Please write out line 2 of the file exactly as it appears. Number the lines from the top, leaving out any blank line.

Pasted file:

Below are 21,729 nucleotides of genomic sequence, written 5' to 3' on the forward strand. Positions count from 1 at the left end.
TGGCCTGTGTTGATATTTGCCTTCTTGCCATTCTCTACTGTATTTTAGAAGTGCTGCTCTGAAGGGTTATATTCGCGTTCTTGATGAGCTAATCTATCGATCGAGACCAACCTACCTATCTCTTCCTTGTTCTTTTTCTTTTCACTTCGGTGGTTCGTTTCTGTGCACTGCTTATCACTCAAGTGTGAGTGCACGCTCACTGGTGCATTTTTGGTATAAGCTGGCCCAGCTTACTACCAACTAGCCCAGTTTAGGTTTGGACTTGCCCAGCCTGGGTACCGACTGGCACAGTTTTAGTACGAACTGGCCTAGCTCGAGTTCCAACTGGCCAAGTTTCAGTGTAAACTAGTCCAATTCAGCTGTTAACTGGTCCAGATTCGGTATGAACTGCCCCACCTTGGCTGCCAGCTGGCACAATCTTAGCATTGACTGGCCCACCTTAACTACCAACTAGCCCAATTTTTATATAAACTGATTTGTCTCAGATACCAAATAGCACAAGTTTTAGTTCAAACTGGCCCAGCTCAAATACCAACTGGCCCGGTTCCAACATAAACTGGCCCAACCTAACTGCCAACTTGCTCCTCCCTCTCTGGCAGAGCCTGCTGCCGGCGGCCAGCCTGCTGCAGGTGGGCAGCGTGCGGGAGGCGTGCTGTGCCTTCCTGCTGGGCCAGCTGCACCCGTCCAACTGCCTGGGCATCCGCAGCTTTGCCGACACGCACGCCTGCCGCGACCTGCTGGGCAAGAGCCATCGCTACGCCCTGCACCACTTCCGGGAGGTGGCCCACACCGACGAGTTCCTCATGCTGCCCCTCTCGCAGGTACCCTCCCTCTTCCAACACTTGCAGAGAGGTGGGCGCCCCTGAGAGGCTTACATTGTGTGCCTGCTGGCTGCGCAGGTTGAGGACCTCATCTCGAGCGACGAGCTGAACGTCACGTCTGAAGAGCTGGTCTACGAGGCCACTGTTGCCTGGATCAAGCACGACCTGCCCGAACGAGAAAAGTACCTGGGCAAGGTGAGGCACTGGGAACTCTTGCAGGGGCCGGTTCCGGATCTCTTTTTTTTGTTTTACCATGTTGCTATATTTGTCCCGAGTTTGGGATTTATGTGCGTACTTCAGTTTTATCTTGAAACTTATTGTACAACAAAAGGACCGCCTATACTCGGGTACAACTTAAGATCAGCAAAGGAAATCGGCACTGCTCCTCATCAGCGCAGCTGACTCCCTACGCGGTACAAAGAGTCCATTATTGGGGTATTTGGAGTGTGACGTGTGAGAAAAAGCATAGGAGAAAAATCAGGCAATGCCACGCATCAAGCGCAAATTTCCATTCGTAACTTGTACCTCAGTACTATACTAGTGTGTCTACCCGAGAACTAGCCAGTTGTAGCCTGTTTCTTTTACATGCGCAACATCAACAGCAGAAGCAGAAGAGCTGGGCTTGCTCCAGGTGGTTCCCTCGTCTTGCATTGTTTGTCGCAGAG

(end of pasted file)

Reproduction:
TGGCCTGTGTTGATATTTGCCTTCTTGCCATTCTCTACTGTATTTTAGAAGTGCTGCTCTGAAGGGTTATATTCGCGTTCTTGATGAGCTAATCTATCGATCGAGACCAACCTACCTATCTCTTCCTTGTTCTTTTTCTTTTCACTTCGGTGGTTCGTTTCTGTGCACTGCTTATCACTCAAGTGTGAGTGCACGCTCACTGGTGCATTTTTGGTATAAGCTGGCCCAGCTTACTACCAACTAGCCCAGTTTAGGTTTGGACTTGCCCAGCCTGGGTACCGACTGGCACAGTTTTAGTACGAACTGGCCTAGCTCGAGTTCCAACTGGCCAAGTTTCAGTGTAAACTAGTCCAATTCAGCTGTTAACTGGTCCAGATTCGGTATGAACTGCCCCACCTTGGCTGCCAGCTGGCACAATCTTAGCATTGACTGGCCCACCTTAACTACCAACTAGCCCAATTTTTATATAAACTGATTTGTCTCAGATACCAAATAGCACAAGTTTTAGTTCAAACTGGCCCAGCTCAAATACCAACTGGCCCGGTTCCAACATAAACTGGCCCAACCTAACTGCCAACTTGCTCCTCCCTCTCTGGCAGAGCCTGCTGCCGGCGGCCAGCCTGCTGCAGGTGGGCAGCGTGCGGGAGGCGTGCTGTGCCTTCCTGCTGGGCCAGCTGCACCCGTCCAACTGCCTGGGCATCCGCAGCTTTGCCGACACGCACGCCTGCCGCGACCTGCTGGGCAAGAGCCATCGCTACGCCCTGCACCACTTCCGGGAGGTGGCCCACACCGACGAGTTCCTCATGCTGCCCCTCTCGCAGGTACCCTCCCTCTTCCAACACTTGCAGAGAGGTGGGCGCCCCTGAGAGGCTTACATTGTGTGCCTGCTGGCTGCGCAGGTTGAGGACCTCATCTCGAGCGACGAGCTGAACGTCACGTCTGAAGAGCTGGTCTACGAGGCCACTGTTGCCTGGATCAAGCACGACCTGCCCGAACGAGAAAAGTACCTGGGCAAGGTGAGGCACTGGGAACTCTTGCAGGGGCCGGTTCCGGATCTCTTTTTTTTGTTTTACCATGTTGCTATATTTGTCCCGAGTTTGGGATTTATGTGCGTACTTCAGTTTTATCTTGAAACTTATTGTACAACAAAAGGACCGCCTATACTCGGGTACAACTTAAGATCAGCAAAGGAAATCGGCACTGCTCCTCATCAGCGCAGCTGACTCCCTACGCGGTACAAAGAGTCCATTATTGGGGTATTTGGAGTGTGACGTGTGAGAAAAAGCATAGGAGAAAAATCAGGCAATGCCACGCATCAAGCGCAAATTTCCATTCGTAACTTGTACCTCAGTACTATACTAGTGTGTCTACCCGAGAACTAGCCAGTTGTAGCCTGTTTCTTTTACATGCGCAACATCAACAGCAGAAGCAGAAGAGCTGGGCTTGCTCCAGGTGGTTCCCTCGTCTTGCATTGTTTGTCGCAGAG